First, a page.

Those canny folk at RB Leipzig have learned their lesson from a summer of wild haggling with Liverpool’s transfer-negotiating team over Naby Keïta – which ended with the English club agreeing to pay the midfielder’s release clause in full with an additional extra bonus for being nice.
With Romelu Lukaku scoring against Everton and Wayne Rooney receiving a generous ovation from fans of Manchester United, this week has already seen two top-flight strikers make notable returns to their former clubs and it promises to bring a third, as Burnley’s Chris Wood prepares to face Leeds United, the club he left 29 days ago, in the Carabao Cup on Tuesday night. It is a little over three months since Wood was named Leeds’s player of the year.
EVEN FIZZIER CUPThis, ladies and gentlemen, is when the Worthington’s Cup becomes truly serious. We know this because they have scheduled the next draw for a time when British people might be vaguely conscious, and will broadcast it on a channel with which British people might be vaguely familiar. But before that, some football. Highlights are almost too many to mention, but include some of those romantic meetings that only cup competitions can throw up.
Muck Rack makes it simple to find people, tweets, or articles that mention any name, keyword, company, hashtag etc. We've compiled this guide to help you make the most of your search.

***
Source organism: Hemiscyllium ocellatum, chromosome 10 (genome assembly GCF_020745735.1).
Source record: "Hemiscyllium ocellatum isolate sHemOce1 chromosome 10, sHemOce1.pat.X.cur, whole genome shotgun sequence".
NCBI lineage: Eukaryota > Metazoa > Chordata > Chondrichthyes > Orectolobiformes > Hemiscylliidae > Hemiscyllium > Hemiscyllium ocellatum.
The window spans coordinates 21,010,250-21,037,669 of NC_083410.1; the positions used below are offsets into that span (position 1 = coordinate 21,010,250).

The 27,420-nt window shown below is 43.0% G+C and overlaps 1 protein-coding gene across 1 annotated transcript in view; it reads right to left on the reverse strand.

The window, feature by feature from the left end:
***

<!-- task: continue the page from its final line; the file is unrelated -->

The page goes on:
Selecting a term
Start searching tweets, articles from media outlets, articles mentioned in tweets, journalists'
names, titles and bios with some suggested searches:
Companies or Topics (e.g. iPhone, Microsoft)
Phrases (e.g. "cloud computing") — use quotes to keep the terms together
Twitter handles (e.g. @username) — returns those who have mentioned or replied to
Names (e.g. "David Pogue")
Hashtags (e.g. #sxsw, #london2012)
Bio details (e.g. vegan, Olympics, father)
Muck Rack's Advanced Search allows for many boolean operators.
Find results that mention multiple specified terms, use AND or
+. For example, ensure each result contains both Elon Musk and Mark Zuckerberg by
searching Obama AND Romney or Obama + Romney.
Use the operators OR or , to broaden your search when you'd like either of
multiple terms to appear in results. (This is the default behavior of our search when no operators
are used.) For example, search for democrat OR republican to find results that refer to
Democrats and/or Republicans.
Use NOT or - to subtract results from your search. For
example, searching Disney will yield results about the Walt Disney Company as well as Walt Disney
World Resort. To exclude mentions of Disney World, search for Disney -World or Disney
When using one of these operators with a phrase, enclose it in quotation marks. For example, you can
find results about smartphones excluding Apple's iPhone 4S by searching smartphone -"iPhone
Exact case matching or punctuation
If you're searching for a brand name or keyword that relies on specific punctuation marks or capitalization, you can
find results that match your exact query by adding matchcase: before the keyword you're searching for, like matchcase:E*TRADE .
Use parentheses to separate multiple
boolean phrases. For example, to find journalists talking about having fun in Disney World or
Disneyland, search for ("disney world" OR disneyland) AND fun.
An asterisk can be used to search for any variation of a root word truncated by the asterisk. For example, searching for admin* will return results for administrator, administration, administer, administered, etc.
A near operator is an AND operator where you can control the distance between the words. You can vary the distance the near operation uses by adding a forward slash and number (between 0-99) such as strawberries NEAR/10 "whipped cream", which means the strawberries must exist within 10 words of "whipped cream".